Trump Administration Mulls More Power Sector Tariffs, Adding to Uncertainty for Renewables Developers

The Department of Commerce will investigate potential tariffs on steel components used in electrical transformers, equipment that is used in the transport of all types of electric generation.

Commerce Secretary Wilbur Ross said on Monday that the department aims to determine whether the import of those goods threatens national security because the U.S. relies on imported supply. Only one domestic manufacturer of the electrical steel used in those products still exists: Ohio-based AK Steel. The action comes just after President Trump released an  executive order that may limit the import of bulk-power electrical equipment if it's produced by a "foreign adversary," a term as-yet-undefined by the administration. 

Taken alone, the potential for tariffs on transformers may not have a significant impact on renewables. For solar projects, transformers account for less than $0.05 per watt of a project's costs (with total costs at about $0.83 per watt for fixed-tilt utility-scale projects in Q4 2019), said Ravi Manghani, head of solar research at Wood Mackenzie Power & Renewables. But additional tariffs would come on top of those already established by the administration on equipment like cells, modules and inverters. The accumulative effect of tariffs on the solar industry may be more painful, Manghani suggested.  

"If we look at this move in light of the Section 201 and 301 tariffs, along with the more recent executive order targeting bulk power systems...the cumulative impact means that imports of almost every solar hardware could be under some form of trade restriction," said Manghani.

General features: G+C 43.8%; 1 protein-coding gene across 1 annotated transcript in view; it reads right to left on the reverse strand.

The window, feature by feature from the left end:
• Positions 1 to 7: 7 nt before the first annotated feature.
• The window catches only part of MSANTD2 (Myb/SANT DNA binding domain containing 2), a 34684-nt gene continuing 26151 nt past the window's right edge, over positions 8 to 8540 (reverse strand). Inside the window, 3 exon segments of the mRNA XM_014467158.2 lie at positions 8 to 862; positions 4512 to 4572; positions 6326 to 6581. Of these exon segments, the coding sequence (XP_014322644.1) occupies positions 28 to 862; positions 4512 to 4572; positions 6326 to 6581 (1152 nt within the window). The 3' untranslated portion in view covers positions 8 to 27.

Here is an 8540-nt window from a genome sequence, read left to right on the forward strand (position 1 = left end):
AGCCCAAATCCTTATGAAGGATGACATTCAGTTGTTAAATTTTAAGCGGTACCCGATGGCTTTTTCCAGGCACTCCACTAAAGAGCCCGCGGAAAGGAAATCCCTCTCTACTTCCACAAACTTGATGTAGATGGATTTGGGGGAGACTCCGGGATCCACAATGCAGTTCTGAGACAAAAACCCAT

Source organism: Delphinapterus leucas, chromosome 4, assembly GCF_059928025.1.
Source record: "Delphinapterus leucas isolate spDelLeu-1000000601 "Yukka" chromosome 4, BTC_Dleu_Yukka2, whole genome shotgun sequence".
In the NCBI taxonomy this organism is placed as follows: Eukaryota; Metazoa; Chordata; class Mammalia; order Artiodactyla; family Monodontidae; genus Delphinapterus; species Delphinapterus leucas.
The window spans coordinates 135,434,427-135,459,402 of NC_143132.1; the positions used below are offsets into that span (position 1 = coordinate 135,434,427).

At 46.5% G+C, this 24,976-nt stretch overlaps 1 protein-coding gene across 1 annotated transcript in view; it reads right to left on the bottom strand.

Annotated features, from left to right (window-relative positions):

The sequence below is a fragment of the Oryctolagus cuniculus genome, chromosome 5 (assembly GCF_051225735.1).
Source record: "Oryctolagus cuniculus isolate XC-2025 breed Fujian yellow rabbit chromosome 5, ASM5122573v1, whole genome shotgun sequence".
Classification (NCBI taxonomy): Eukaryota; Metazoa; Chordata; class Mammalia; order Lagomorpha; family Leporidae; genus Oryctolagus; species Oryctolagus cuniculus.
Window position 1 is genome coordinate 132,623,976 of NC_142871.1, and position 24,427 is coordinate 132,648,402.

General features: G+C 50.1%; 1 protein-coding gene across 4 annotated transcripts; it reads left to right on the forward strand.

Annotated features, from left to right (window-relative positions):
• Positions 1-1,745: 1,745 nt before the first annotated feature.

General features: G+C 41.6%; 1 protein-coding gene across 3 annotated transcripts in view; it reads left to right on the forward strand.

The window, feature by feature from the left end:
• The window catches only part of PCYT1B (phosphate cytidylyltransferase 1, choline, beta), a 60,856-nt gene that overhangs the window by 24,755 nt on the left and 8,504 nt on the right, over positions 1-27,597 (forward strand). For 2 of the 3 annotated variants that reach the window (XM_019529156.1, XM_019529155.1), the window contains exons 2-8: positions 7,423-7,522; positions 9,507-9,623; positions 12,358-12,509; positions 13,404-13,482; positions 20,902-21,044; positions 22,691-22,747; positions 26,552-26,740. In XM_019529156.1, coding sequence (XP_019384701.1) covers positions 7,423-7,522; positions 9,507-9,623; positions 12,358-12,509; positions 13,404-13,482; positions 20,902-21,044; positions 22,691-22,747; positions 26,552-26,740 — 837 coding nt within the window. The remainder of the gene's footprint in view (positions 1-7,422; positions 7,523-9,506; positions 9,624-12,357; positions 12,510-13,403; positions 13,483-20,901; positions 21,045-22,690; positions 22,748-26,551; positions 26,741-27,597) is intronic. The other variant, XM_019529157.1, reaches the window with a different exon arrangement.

The administration has already instituted some trade duties on steel and aluminum products, impacting clean-energy equipment such as solar racking and wind turbines. The possibility of additional tariffs would require companies to absorb further costs that squeeze project margins. Some solar and wind developers purchased transformers to qualify projects for the federal Investment Tax Credit and the Production Tax Credit, federal incentives that are now declining.

Under existing aluminum and steel tariffs, the Trump administration exempted countries including Canada and Mexico. Proponents of further tariffs have argued those exemptions provide a loophole for processors that can ship through those countries before sending products to the U.S.

For at least several months, Cleveland-Cliffs, Inc., a huge Ohio-based iron mining company, has publicly called for the administration to strengthen tariffs on imported steel. In March, the company closed its $3 billion acquisition of AK Steel, which has plants in Pennsylvania and Ohio that produce electrical steel. A bipartisan group of federal lawmakers had also urged the administration to consider action in the interest of national security.

Cleveland-Cliffs CEO Lourenco Goncalves has said that its newly acquired domestic steel factories were...